A friend of mine got stacks of paperwork from a friend, from a guy in the 40s who wrote to railroads asking for timetables. Included was a letter from the ET&WNC which mentioned a specific timetable. Turns out, I had one of those! It's one of only three original ET&WNC timetables I have.
Naturally, I had to set them side by side!


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Thanks, Rich!

I hadn't done one of these update videos since 2020, but that's the last time I made a substantial change (at the start of the pandemic when nobody was going anywhere here) by adding a new store and some new rolling stock.
The next update, I guess, will be once I swap out one of the scratchbuilt water towers for a 3D print one of the ET&WNC tower at the Bemberg depot. I just need to figure out which one has to go, once the 3D print has been painted and weathered and details added for the chains and weights...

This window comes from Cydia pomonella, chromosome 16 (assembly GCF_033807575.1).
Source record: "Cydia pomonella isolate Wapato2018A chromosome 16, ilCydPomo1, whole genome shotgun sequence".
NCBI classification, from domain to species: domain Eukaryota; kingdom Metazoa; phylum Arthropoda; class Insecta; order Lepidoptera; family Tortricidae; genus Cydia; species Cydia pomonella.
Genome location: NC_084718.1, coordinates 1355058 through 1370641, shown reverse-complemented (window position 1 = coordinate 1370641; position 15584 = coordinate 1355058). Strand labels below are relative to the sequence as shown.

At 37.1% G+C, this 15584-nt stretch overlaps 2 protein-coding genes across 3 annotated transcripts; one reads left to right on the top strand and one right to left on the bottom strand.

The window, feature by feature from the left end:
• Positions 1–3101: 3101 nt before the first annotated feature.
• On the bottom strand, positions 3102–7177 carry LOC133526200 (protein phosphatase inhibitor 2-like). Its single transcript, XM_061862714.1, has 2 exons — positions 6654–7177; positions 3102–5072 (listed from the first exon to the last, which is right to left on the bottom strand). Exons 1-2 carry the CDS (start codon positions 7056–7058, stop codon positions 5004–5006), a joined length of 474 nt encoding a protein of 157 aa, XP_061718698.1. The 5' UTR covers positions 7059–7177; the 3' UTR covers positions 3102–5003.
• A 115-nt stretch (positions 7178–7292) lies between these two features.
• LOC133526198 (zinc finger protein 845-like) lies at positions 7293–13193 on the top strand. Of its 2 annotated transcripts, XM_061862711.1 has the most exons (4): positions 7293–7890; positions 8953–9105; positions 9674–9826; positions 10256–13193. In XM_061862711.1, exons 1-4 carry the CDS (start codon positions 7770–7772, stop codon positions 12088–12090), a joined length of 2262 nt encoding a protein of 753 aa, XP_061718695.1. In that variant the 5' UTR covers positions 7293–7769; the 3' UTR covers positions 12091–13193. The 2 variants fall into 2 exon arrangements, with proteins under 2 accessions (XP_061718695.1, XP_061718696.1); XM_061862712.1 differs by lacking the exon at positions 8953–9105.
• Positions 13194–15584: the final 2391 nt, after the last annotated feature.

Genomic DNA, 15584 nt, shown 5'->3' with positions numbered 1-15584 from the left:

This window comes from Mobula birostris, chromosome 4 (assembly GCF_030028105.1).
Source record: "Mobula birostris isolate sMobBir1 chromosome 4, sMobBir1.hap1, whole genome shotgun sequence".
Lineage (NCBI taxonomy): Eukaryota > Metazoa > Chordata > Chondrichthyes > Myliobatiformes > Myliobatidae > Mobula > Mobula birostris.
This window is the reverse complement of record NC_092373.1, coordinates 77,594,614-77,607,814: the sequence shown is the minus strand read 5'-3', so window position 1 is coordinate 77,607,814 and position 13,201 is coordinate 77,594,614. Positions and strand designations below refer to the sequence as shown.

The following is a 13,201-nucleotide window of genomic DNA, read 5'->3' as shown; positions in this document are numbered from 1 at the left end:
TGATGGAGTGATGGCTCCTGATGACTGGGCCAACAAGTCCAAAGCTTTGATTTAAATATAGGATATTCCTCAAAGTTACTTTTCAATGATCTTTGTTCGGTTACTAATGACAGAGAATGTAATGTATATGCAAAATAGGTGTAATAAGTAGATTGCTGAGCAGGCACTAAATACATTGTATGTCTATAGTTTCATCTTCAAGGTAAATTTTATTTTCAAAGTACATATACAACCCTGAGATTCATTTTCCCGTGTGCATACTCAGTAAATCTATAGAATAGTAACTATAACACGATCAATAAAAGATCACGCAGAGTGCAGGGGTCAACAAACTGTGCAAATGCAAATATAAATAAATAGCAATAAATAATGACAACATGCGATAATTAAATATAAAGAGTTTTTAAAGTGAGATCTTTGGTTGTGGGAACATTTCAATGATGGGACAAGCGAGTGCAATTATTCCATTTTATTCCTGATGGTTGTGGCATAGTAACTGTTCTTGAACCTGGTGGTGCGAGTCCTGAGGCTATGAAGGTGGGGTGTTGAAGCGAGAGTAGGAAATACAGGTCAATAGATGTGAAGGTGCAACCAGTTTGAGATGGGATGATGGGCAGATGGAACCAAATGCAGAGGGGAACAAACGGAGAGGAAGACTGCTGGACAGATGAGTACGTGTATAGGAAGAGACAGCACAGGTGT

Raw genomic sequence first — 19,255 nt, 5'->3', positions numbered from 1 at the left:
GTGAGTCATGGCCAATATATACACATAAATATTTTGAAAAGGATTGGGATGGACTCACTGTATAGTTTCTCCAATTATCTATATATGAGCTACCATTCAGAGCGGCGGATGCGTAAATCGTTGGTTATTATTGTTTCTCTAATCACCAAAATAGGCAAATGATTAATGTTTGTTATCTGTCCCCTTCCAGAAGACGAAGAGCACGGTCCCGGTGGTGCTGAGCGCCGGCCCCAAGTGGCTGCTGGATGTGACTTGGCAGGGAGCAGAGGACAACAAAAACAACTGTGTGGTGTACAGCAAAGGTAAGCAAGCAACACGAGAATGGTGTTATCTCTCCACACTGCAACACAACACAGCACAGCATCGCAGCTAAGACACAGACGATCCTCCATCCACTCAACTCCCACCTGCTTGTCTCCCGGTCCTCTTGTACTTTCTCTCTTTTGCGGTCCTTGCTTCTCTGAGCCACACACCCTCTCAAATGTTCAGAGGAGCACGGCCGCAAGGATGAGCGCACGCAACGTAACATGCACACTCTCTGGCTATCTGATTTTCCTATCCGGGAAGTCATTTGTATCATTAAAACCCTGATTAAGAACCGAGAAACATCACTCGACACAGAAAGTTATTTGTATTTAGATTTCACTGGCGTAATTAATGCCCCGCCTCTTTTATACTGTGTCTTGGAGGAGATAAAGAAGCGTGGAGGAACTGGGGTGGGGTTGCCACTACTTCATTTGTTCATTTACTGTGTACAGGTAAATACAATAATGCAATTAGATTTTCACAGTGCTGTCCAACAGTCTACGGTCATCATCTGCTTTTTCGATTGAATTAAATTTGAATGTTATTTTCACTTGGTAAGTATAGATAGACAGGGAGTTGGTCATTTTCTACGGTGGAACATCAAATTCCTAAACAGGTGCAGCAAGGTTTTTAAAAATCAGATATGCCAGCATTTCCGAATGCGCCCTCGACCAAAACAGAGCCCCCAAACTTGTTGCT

When I was planning a layout themed for the narrow gauge ET&WNC, I knew i couldn't do justice to the real locations, so I went with a fictional branch line, a railroad that ran near the real line and was bought out by the "Tweetsie" before WW2.
Early in the process, I wrote a detailed history of this fictional branch line and I adhered strongly to it in all aspects of planning and execution. If something wasn't explainable under this concept, out it went.
Everything has a history.  Take this water tower for example: